Today I received an email from a mental health group I had contacted to get some advice on. Unfortunately it wasn't very helpful. Not intentionally of course; in fact I have no doubt of the sender's sincerity or desire to help. It's because the prevailing wisdom, the 'pro-work' message is now fully ingrained; that arbeit macht frei. It's also because the unemployment gravy train has seeped into every aspect of the employment support 'product' that there is no escape.
I was given a link to this: the British Association for Supported Employment, which you might think seems a noble cause. However on closer inspection it is full of unfortunate messages. The first link thereon I followed, as the email recommended, was to see what BASE could offer locally. This just sent me to a list of local Work Programme style providers, my nearest being Seetec, who already have a reputation among the Work Programme crowd. The name has popped up too many times for me to believe that here they will offer anything that is remotely different to the WP. It will be exactly the same thing, in fact as I'm on it with another equally useless provider, there's probably a conflict of interest anyway: two shit companies fighting over the same pathetic scraps of meat. Two cheeks of the same backside.
I didn't read everything on that BASE site. It may be that they are one of the exceptions in this whole mucky employment support industry. But I doubt it. They are clearly an umbrella group. But what interested me the most was watching these two videos, here, on their 'learning disabilities' page.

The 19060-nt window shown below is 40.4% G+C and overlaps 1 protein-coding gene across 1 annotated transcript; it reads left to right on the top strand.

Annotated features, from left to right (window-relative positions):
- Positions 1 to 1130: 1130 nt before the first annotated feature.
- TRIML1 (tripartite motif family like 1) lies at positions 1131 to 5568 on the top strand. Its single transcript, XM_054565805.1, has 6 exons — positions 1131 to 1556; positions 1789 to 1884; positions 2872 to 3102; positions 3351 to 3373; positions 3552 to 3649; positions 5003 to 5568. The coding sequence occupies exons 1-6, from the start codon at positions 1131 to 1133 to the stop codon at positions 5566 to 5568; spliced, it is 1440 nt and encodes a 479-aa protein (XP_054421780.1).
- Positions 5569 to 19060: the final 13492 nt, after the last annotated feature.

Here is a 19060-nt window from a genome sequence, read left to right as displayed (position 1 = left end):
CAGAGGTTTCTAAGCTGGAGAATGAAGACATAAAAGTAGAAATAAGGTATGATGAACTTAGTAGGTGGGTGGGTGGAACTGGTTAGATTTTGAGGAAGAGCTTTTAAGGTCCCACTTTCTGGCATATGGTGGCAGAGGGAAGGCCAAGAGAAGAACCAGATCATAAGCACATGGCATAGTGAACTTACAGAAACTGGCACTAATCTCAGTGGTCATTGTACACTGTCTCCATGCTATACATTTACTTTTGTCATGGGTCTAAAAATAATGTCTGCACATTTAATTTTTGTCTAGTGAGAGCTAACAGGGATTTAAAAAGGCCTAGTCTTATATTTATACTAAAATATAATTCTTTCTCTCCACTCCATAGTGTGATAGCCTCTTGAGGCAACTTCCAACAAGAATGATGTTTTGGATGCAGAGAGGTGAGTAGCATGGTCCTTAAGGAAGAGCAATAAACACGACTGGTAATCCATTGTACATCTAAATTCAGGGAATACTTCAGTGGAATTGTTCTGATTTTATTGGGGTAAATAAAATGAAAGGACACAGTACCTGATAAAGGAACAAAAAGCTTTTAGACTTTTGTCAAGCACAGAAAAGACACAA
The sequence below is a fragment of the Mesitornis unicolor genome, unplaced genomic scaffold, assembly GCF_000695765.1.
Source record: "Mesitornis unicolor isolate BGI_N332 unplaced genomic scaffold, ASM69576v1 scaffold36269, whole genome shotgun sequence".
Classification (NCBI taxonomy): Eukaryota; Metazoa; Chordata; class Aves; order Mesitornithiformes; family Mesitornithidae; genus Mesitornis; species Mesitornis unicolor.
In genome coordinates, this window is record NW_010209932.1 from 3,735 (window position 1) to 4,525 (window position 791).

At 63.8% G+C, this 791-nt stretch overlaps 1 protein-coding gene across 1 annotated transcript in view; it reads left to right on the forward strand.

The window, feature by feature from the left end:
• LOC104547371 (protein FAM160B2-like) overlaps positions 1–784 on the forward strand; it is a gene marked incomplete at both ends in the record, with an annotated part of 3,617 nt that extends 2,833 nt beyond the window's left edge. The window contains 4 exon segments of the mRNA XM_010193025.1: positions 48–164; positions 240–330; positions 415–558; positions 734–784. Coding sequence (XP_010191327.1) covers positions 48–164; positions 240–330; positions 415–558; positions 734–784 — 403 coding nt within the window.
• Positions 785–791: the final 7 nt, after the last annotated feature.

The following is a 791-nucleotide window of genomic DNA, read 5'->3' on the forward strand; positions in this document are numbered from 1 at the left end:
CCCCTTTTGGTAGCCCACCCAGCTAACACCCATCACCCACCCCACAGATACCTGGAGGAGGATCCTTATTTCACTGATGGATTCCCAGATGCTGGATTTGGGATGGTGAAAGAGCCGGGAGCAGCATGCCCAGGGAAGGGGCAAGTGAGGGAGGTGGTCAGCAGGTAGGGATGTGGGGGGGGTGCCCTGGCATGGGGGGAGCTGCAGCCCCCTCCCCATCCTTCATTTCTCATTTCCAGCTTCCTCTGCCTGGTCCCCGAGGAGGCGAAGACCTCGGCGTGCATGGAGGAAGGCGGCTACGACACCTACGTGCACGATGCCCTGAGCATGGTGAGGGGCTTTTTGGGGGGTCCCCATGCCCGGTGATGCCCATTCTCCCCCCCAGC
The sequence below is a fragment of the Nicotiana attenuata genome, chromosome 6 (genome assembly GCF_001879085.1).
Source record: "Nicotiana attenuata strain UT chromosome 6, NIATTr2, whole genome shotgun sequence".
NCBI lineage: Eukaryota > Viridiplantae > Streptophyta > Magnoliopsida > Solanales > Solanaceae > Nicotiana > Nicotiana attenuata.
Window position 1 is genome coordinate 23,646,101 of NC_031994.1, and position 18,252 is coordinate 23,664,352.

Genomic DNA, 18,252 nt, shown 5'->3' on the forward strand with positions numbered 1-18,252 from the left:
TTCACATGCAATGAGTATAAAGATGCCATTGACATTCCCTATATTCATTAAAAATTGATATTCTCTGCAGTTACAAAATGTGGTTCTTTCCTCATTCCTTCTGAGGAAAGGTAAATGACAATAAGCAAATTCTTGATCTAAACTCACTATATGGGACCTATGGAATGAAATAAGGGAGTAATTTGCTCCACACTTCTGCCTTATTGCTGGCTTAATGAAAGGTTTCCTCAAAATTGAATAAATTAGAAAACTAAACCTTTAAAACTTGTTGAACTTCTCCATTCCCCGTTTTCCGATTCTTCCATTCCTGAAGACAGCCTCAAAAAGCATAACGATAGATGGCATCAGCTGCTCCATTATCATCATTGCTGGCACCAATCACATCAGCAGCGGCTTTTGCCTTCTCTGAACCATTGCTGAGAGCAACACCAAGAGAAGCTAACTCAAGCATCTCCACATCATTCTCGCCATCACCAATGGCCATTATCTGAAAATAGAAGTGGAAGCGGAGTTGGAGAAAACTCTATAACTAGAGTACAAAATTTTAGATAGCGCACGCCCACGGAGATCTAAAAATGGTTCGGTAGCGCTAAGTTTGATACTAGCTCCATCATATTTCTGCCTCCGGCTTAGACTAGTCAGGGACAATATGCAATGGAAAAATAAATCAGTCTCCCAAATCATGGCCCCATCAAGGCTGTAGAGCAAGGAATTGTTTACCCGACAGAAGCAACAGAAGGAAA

Ok, this may be because the page is about something specific and I accept again the good intentions behind these videos, but this just reinforces stereotypes. The first video nobly espouses the value of a job as synonymous with our needs as social creatures and our needs within a capitalist system (which is something unique to our current situation not a core part of life on this earth - a rod we have made for our own backs). There is a person with a mental health issue of some kind talking about how great it is to have a job. First things first, I fully endorse his and the rest of our rights to self determination and to feel good about the choices we make and secondly it is absolutely right that all people should be free from discrimination and prejudice within the world of work (and beyond). However this all presupposed a notion of the value of work that has reached fever pitch now.
In this age of recession we are told to work harder and to be grateful for what slender opportunities our betters deign to favour us with. We are also told, by way of justification for the constant hammering of the welfare state, that both work, and the reduction of benefits/welfare, are for our own good. We are expected to believe that welfare is a shackle, a burden and that, if we would only rise up out of our sick beds or off our sofas, we would be better for it. This is a half truth. We are social creatures but that doesn't mean work is the only means to provide meaningful elevating interaction, nor does it guarantee that finding a job will provide healthy human contact; how many people sit at their desks ipods armed disconnected from a banal workplace? How many do jobs where there is little opportunity for such human interaction? We need money to live, so of course even the NMW seems a treasure trove compared to the pittance the dole grudgingly gives up each fortnight, accompanied by the incessant message telling us to feel bad for taking it. But again that's because we have a capitalist system that indoctrinates a belief in a lack of abundance and a need to fight for what's available, any way we can!